Max Reviews Zack and Miri Make a Porno

zackandmirislide2To my great surprise, and contrary to the suggestions of many of my most trusted critics, I found myself liking Zack and Miri less than any Smith film since Mallrats.

The first 45 minutes are vintage Smith, hilarious, including a scene-stealing cameo from the suddenly very funny Justin Long, and filled with great pop culture infused dialogue (any punchline that involves Glengarry Glen Ross is alright with me). As the decision to make a porno dawns on Zack and Miri (which is the most ludicrous plan of action since someone put motherfucking snakes on a motherfucking plane) and a suitable movie-themed concept is borne (certainly fulfilling a fantasy Smith has had for a LONG time), it seems poised to be a worthy entry into Smith’s canon.

And then suddenly, it’s like they stop making fucking jokes. Around the time when the porn gets a change of venue (which is completely unnecessary: after having set up a great concept Smith bails through the use of a stupid plot contrivance), the laughs became sporadic at best. This leaves the fate of the film dangling on the Zack-Miri romance, which is half-baked and laboured, even for a Smith film.

Frankly, I didn’t give a shit about Zack and Miri. They could have died in a car fire for all I cared. Gone is the chemistry present, for example, between Ben Affleck and the terminally annoyingly voiced Joey Lauren Adams from Chasing Amy, whose courtship thrived through an interesting and complicated scenario. Instead we have two characters who we know should obviously be together, since the movie insists it endlessly, though we don’t really know why. Smith always had trouble writing little moments (he’s a broad comedian, but a very talented one), leaving Rogen and Banks with these few really obvious moments, such as when Zack tells Miri she looks beautiful: “you always look beautiful”. Aww! Yawn! You can’t build a relationship out of suggestion and awkwardly written, tender moments. Even the slightly climactic moment when Zach tells Miri how he feels just comes off as a Diet Coke retread of Affleck’s unabashedly overwrought confessional moment from Chasing Amy. Where is the passion?

It seems like Smith had a very nicely conceived first half and then was pressed to turn in the script at the end of the weekend. The film simply became far too standard. I enjoy ballsier Smith, with Dogma stepping on the toes of religious fundamentalists while introducing a giant rubber poop monster, Ben ungaying gay girls, even Clerks 2’s donkey show climax that wasn’t quite as funny as it thought it was… I don’t know, it all felt kinda fucking safe here, save for one hilarious and totally tasteless poop joke. Even Jersey Girl, where Smith had the balls to subvert all expectations of his filmmaking and create a sweet PG film which knowingly assembled cliche after family movie fucking cliche and somehow (in my estimation) pulled it off, had a little more on the line.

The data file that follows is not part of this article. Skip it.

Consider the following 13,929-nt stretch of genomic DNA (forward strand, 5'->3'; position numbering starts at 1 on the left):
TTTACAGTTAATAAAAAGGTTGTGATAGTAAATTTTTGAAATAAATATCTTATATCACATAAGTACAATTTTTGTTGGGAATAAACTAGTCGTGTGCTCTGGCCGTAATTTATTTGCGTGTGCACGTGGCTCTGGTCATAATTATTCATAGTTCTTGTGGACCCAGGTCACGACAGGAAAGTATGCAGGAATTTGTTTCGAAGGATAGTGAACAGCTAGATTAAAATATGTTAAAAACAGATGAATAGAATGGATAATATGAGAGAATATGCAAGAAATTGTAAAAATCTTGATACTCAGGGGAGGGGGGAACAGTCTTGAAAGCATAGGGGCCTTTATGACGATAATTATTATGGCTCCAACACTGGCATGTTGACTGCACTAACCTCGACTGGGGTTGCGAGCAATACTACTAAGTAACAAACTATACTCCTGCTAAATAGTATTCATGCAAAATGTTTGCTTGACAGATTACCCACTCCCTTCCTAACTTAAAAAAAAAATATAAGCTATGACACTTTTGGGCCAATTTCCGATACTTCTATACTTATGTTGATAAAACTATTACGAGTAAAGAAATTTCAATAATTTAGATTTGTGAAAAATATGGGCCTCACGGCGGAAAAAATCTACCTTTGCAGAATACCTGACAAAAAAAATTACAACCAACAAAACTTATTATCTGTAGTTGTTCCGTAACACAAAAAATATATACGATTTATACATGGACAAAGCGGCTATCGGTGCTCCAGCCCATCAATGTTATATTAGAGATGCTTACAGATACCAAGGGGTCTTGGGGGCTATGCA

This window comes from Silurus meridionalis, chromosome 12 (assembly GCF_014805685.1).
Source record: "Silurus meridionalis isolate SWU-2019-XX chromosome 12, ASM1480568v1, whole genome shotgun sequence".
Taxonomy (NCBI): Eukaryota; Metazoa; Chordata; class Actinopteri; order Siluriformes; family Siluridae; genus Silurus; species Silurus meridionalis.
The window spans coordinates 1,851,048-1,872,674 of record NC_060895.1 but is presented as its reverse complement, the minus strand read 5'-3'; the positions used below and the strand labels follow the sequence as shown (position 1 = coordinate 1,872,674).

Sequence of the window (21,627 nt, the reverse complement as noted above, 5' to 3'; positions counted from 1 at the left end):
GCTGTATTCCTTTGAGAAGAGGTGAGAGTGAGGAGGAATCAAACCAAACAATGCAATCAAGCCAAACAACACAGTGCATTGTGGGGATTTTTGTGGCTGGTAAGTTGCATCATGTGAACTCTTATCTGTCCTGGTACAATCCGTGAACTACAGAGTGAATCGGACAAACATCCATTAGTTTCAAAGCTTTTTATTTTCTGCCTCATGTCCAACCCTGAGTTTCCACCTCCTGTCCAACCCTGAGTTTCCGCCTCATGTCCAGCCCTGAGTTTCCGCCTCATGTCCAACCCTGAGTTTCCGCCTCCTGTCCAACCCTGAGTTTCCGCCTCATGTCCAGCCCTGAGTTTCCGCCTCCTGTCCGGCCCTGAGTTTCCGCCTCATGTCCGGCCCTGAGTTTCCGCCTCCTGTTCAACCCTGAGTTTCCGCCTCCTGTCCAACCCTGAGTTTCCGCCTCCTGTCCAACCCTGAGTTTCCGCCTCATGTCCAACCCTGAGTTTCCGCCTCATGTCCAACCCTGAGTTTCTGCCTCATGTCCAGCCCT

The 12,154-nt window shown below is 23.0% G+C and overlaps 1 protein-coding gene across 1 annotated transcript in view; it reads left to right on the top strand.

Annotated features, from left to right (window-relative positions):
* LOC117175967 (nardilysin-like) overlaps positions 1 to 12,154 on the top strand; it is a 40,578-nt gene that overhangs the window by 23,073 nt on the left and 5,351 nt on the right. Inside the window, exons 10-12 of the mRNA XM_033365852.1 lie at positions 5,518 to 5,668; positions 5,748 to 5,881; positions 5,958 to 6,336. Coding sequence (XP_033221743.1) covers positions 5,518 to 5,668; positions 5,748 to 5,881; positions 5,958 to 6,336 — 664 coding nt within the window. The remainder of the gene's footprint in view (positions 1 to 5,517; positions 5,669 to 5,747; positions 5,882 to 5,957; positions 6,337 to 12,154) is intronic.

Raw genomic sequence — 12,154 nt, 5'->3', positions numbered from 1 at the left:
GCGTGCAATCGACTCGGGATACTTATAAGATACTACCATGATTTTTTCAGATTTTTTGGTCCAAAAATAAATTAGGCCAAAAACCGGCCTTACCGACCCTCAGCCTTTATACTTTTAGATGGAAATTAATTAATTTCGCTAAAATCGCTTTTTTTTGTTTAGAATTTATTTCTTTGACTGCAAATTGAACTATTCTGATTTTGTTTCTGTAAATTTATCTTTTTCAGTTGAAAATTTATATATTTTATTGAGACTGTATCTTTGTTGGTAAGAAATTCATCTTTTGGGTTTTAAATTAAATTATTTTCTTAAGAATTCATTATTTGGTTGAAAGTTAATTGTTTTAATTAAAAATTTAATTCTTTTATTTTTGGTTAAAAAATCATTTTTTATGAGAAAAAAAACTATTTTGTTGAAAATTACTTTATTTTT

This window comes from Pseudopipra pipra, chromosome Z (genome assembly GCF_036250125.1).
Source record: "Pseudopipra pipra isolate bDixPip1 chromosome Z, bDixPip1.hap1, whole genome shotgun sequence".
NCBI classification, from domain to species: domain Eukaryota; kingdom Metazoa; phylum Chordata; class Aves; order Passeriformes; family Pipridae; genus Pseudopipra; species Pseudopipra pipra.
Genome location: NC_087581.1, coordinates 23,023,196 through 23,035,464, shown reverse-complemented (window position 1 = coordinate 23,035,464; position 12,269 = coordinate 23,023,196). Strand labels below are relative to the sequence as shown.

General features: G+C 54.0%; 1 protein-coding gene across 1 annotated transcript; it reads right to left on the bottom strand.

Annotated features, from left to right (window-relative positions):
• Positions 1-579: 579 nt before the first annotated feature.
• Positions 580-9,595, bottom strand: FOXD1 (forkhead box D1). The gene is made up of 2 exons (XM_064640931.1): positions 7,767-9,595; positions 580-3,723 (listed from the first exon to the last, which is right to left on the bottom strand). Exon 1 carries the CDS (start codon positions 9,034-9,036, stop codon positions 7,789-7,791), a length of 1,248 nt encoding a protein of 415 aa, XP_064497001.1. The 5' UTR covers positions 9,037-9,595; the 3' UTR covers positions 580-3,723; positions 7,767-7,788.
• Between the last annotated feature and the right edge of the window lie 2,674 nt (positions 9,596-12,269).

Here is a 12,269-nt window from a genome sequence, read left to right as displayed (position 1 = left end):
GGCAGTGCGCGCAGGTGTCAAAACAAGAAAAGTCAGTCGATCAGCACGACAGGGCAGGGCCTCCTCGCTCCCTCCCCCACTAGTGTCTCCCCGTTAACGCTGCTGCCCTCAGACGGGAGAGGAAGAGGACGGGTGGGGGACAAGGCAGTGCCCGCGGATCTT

And also, unfortunately, even though Smith begat Apatow, and then Apatow re-begat Smith, Smith finds himself not expanding the vulgar, pop-culture ridden but big-hearted movie genre in the way Apatow did with “The 40-Year Old Virgin”, but just eats Apatow’s fucking scraps. I mean, Seth Rogen, fine. Craig Robinson, veering into dangerous territory, but the coffee shop boss is not only played by the same guy, Gery Bednob, who plays Steve Carell’s rival co-worker in 40-Year Old, but he plays basically the same character. That’s weak sauce. All it causes me to think about is how superior Apatow plays the game. What Apatow has on Smith, especially, is that while in Smith’s third act the comedy subsides and the drama is not fully-fleshed out, Apatow keeps the laughs coming in until the credits roll and with a deft hand tugs at our heartstrings.

It’s really hard for me to say all these things, since Smith goes a long way back for me, being really the biggest influence on me as I started to write scripts, and really an inspiration. For better or worse, he helped shape me more than really any writer at that time, and I’ve always looked past the amateurish direction and story construction and just enjoyed his writing. For a while, the film does a lot right, and when it works, it is very funny, but soon Smith gets sloppy and loses focus. It’s hard not to be disappointed. Right when Smith should turn us around and take us from behind, he pulls out.

Advertisements

Leave a Reply

Fill in your details below or click an icon to log in:

WordPress.com Logo

You are commenting using your WordPress.com account. Log Out / Change )

Twitter picture

You are commenting using your Twitter account. Log Out / Change )

Facebook photo

You are commenting using your Facebook account. Log Out / Change )

Google+ photo

You are commenting using your Google+ account. Log Out / Change )

Connecting to %s